- The Washington Times - Friday, August 9, 2002

The eight new bosses among the league's 32 coaches fall into three categories.

Tampa Bay's Jon Gruden, Indianapolis' Tony Dungy, San Diego's Marty Schottenheimer and Houston's Dom Capers have each guided teams to conference championship games.

Carolina's John Fox, Minnesota's Mike Tice and Oakland's Bill Callahan are career assistants getting their first shots at top jobs.

Washington's Steve Spurrier was one of the nation's top college coaches while at the University of Florida.

Gruden and Callahan, the only new coaches who inherited playoff teams, have the best chances of winning this season while Spurrier and Dungy figure to have the biggest impacts.

Former Gruden right-hand man Callahan's task is to coax the creaking Raiders (quarterback Rich Gannon, receivers Tim Brown and Jerry Rice, defensive end Trace Armstrong, linebacker Bill Romanowski and safety Rod Woodson are all over 36) into the playoffs for a third straight season and perhaps to their first Super Bowl since 1983.

The whole league is waiting to see whether the cocky Spurrier known for belittling even Florida's toughest foes can transfer his magical offensive touch to a unit that was among the NFL's stodgiest last year and whose most experienced passer is career backup Shane Matthews.

Gruden prodded the previously underachieving Raiders to the AFC title game in 2000 (they were upset by visiting Baltimore), but his hard-charging style wore on the moody Gannon. Their increasingly testy relationship and egotistical owner Al Davis' refusal to give the coach the long-term contract that he wanted combined to send Gruden to Tampa.

That's where the low-key Dungy had guided the long-downtrodden Buccaneers to four playoff berths including a narrow 2000 NFC title game loss in St. Louis the past five seasons. However, consecutive first-round losses in Philadelphia caused owner Malcom Glazer to decide that Dungy was too soft on his talented players.

After flirtations with seemingly every coach from Spurrier to Craig T. Nelson, Glazer finally found the taskmaster he sought. Since offensive centerpiece Keyshawn Johnson thrived under Bill Parcells' tough love with the Jets the biggest question is how defensive force Warren Sapp will respond to Gruden.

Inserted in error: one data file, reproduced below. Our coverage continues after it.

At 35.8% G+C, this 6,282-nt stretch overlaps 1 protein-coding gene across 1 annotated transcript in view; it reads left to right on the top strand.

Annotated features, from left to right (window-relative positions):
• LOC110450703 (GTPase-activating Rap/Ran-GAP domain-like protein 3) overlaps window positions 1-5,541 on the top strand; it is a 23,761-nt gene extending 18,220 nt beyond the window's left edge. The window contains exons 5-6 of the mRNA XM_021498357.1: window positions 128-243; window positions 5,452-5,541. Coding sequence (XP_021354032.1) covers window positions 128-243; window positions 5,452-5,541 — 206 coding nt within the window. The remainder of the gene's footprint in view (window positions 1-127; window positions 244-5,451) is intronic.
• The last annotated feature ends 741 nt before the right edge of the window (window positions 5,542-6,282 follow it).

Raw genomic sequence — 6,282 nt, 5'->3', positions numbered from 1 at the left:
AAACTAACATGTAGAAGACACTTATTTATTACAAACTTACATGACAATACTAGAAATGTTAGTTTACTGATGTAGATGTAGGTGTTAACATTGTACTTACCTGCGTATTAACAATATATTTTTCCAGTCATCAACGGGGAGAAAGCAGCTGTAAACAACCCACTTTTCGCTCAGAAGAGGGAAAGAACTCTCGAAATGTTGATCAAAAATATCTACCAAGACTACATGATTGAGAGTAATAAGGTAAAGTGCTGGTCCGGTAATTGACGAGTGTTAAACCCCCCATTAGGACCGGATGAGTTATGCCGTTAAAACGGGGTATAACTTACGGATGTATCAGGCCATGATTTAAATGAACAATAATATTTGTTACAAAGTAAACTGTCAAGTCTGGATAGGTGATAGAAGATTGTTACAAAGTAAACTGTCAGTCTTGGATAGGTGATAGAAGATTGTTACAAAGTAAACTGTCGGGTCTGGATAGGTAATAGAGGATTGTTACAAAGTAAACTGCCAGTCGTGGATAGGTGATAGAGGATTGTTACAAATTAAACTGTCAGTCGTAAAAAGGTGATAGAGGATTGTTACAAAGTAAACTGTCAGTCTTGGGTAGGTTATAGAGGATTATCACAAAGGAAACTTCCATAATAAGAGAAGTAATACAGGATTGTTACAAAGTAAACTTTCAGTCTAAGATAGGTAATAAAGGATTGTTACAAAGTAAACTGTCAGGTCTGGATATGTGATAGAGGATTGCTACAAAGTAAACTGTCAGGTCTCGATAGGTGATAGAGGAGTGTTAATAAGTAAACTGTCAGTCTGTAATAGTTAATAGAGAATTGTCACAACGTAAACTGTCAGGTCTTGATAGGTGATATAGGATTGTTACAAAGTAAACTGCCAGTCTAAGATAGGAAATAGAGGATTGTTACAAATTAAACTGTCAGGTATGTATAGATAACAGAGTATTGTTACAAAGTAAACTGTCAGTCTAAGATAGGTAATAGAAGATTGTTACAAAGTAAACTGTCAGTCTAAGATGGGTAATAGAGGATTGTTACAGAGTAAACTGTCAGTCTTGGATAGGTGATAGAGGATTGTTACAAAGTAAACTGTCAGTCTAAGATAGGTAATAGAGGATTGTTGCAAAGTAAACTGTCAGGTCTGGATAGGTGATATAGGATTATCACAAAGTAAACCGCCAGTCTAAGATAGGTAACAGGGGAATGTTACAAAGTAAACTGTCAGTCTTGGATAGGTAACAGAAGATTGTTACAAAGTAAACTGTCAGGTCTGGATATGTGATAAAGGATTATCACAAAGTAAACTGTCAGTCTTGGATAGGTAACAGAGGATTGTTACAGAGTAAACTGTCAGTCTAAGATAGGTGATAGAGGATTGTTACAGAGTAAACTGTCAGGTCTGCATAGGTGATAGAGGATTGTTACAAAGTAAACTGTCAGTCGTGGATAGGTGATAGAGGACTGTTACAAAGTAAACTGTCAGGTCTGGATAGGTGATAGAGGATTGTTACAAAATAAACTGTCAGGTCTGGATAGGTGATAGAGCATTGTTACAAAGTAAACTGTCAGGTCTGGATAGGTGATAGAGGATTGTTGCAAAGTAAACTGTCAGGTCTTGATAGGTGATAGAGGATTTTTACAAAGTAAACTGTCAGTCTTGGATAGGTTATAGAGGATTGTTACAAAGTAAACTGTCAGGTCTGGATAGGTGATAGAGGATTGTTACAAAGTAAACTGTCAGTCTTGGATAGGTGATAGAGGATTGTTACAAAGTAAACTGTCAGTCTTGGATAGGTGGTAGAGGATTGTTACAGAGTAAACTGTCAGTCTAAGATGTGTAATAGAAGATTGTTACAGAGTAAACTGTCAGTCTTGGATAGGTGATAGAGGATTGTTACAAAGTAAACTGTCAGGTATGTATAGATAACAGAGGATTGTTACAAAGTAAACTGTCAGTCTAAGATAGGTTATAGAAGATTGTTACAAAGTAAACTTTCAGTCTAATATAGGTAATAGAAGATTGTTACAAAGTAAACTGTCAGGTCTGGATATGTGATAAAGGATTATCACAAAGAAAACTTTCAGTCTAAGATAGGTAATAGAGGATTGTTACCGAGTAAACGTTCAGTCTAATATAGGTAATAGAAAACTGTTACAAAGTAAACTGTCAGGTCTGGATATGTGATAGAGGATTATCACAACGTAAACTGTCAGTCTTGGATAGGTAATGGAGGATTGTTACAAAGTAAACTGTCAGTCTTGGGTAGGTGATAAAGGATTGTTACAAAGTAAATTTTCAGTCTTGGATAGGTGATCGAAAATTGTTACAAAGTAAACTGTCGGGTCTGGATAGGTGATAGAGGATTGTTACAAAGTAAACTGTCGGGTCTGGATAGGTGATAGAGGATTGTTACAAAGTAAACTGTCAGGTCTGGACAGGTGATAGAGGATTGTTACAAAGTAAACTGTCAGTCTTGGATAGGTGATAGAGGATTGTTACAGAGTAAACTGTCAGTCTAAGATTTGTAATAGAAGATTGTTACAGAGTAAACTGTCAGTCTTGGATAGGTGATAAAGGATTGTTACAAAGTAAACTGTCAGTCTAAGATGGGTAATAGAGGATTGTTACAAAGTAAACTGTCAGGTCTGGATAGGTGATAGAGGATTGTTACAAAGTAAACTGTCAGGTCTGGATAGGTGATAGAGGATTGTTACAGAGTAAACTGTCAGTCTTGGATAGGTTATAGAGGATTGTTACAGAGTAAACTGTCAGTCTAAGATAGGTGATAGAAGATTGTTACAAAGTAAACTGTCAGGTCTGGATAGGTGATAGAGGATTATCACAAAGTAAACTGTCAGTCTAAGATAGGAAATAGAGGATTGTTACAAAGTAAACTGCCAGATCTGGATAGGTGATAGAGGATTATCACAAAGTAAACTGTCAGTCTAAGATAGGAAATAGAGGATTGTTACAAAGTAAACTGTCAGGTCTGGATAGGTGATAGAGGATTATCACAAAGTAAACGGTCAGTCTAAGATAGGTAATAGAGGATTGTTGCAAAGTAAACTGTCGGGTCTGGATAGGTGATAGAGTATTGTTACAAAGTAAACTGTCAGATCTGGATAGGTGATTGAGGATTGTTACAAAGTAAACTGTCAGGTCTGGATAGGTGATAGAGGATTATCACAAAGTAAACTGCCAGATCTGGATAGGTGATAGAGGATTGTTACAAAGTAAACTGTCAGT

In any case, after 25 years in the rigorous and chilly NFC Central, the Bucs should dominate Atlanta, Carolina and New Orleans in the weak NFC South. Gruden has replaced scatback Warrick Dunn with the more physical Michael Pittman, upgraded with No.2 receiver Keenan McCardell and tight end Ken Dilger and threatened quarterback Brad Johnson with the acquisition of former Buffalo starter Rob Johnson.

Meanwhile Dungy landed in Indianapolis, replacing the overly emotional Jim Mora. The Colts have a dynamic offense led by quarterback Peyton Manning, halfback Edgerrin James and receiver Marvin Harrison, but they lost playoff openers in 1999 and 2000 and missed out last fall after James suffered a season-ending knee injury.

The defense plunged from 15th in 1999 to 29th last year. Enter Dungy, whose Tampa defenses were among the top three in 1997, 1998 and 1999 and never ranked below 11th. Dungy inherited future All-Pros Derrick Brooks, John Lynch and Sapp as well as proven star Hardy Nickerson in Tampa. The Colts don't have that kind of defensive talent base, but as long as Dungy can forge a decent unit, their offense should make the Colts the AFC South co-favorite along with Tennessee.

Trivia time Seven active coaches made the playoffs in their first full seasons. Can you name them? (Answer below.)

Still kicking Kansas City kicker Morten Andersen is heading into his 21st season, a record topped only by Hall of Famer George Blanda's 26. And if Andersen who turns 42 on Aug.19 can match the 98 points he scored last year for the Giants, he'll pass Gary Anderson to become the NFL's all-time leading scorer with 2,134. However, Andersen would have to play in every game this season and next to match Blanda's record of 340 games.

Show him the door Receiver Rob Moore's release by Denver after he missed the past two seasons with injuries means that he's all but done with 628 career catches. Former Jacksonville teammates Jimmy Smith (584) and McCardell (579) are next in line to crack the all-time top 20. The retired Drew Hill is 20th with 634, Hall of Famer Charley Taylor 19th with 649.

Trivia answer The New York Jets' Herman Edwards (2001), New Orleans' Jim Haslett and St. Louis' Mike Martz (both 2000), the New York Giants' Jim Fassel and San Francisco's Steve Mariucci (both 1997), Pittsburgh's Bill Cowher (1992), and Schottenheimer with Cleveland in 1985. All but Martz and Mariucci took over teams that had missed the playoffs.

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